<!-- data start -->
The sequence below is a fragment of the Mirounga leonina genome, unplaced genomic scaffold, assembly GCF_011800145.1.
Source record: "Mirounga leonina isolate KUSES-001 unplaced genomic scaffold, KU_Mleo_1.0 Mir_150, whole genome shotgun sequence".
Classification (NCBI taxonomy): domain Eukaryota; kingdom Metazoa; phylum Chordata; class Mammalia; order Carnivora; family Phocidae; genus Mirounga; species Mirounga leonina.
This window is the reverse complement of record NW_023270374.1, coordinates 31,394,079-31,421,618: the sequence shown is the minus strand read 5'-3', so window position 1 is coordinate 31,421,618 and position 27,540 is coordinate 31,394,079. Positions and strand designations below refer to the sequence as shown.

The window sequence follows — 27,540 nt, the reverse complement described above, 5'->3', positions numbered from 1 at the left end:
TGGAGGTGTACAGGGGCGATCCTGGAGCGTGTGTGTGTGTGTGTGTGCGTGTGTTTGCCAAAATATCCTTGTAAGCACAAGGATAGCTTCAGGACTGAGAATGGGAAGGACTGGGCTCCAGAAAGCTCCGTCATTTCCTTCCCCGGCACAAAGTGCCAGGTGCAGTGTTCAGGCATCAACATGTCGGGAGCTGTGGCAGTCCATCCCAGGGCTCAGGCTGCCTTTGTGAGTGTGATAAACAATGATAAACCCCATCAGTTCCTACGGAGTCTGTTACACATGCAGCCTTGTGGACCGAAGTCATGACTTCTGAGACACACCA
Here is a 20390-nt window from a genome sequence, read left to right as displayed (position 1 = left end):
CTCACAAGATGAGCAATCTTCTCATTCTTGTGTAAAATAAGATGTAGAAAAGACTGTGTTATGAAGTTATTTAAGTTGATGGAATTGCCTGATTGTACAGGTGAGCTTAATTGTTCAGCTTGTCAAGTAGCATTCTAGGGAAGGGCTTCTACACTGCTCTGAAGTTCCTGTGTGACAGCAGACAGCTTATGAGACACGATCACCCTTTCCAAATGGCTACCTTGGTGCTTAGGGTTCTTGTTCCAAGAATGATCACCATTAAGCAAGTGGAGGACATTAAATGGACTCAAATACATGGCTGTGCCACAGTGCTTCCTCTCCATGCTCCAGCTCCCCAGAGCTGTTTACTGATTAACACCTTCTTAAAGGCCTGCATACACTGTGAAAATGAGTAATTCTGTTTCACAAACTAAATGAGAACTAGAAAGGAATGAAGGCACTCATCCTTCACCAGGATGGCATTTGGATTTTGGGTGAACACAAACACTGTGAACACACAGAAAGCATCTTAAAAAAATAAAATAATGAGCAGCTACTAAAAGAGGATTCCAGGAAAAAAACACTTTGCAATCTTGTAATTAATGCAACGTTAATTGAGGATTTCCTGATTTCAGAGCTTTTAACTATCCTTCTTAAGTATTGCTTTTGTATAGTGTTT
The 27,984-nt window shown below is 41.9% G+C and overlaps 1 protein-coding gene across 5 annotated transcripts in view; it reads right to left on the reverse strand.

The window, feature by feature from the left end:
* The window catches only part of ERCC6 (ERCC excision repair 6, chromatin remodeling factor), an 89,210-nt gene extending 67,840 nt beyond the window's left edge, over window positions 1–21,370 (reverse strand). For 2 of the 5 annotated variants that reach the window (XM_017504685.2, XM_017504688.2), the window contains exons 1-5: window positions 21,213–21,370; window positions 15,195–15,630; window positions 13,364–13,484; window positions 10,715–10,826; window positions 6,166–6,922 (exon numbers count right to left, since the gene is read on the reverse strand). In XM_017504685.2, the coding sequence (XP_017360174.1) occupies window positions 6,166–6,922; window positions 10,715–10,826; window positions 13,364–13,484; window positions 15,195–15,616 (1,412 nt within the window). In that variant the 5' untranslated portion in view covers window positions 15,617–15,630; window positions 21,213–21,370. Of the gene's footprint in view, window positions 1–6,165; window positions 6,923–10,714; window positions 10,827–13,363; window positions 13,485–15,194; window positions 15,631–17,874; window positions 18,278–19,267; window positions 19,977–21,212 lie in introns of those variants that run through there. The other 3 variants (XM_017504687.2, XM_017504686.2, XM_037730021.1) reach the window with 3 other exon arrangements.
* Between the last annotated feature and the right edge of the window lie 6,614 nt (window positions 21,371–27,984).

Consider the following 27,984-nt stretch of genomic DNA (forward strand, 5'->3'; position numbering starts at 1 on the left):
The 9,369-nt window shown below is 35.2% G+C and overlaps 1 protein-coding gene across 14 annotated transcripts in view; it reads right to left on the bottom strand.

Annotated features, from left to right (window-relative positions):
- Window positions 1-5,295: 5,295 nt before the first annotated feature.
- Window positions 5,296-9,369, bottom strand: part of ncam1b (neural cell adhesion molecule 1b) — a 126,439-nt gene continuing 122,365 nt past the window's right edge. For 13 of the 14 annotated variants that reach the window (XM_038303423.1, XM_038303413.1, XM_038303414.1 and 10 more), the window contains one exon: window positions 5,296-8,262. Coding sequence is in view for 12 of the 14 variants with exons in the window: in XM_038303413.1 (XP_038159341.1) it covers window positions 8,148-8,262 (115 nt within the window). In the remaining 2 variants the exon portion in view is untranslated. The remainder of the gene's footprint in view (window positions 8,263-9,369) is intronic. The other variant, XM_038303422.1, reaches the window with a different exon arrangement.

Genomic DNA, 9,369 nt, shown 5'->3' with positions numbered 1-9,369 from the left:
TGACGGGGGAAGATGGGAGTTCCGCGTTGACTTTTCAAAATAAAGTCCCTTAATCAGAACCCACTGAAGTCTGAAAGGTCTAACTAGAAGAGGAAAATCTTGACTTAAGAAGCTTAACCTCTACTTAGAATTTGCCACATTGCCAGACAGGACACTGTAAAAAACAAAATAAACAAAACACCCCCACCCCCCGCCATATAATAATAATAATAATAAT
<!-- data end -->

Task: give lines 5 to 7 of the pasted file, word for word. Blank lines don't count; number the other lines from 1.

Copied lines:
The window sequence follows — 27,540 nt, the reverse complement described above, 5'->3', positions numbered from 1 at the left end:
TGGAGGTGTACAGGGGCGATCCTGGAGCGTGTGTGTGTGTGTGTGTGCGTGTGTTTGCCAAAATATCCTTGTAAGCACAAGGATAGCTTCAGGACTGAGAATGGGAAGGACTGGGCTCCAGAAAGCTCCGTCATTTCCTTCCCCGGCACAAAGTGCCAGGTGCAGTGTTCAGGCATCAACATGTCGGGAGCTGTGGCAGTCCATCCCAGGGCTCAGGCTGCCTTTGTGAGTGTGATAAACAATGATAAACCCCATCAGTTCCTACGGAGTCTGTTACACATGCAGCCTTGTGGACCGAAGTCATGACTTCTGAGACACACCA
Here is a 20390-nt window from a genome sequence, read left to right as displayed (position 1 = left end):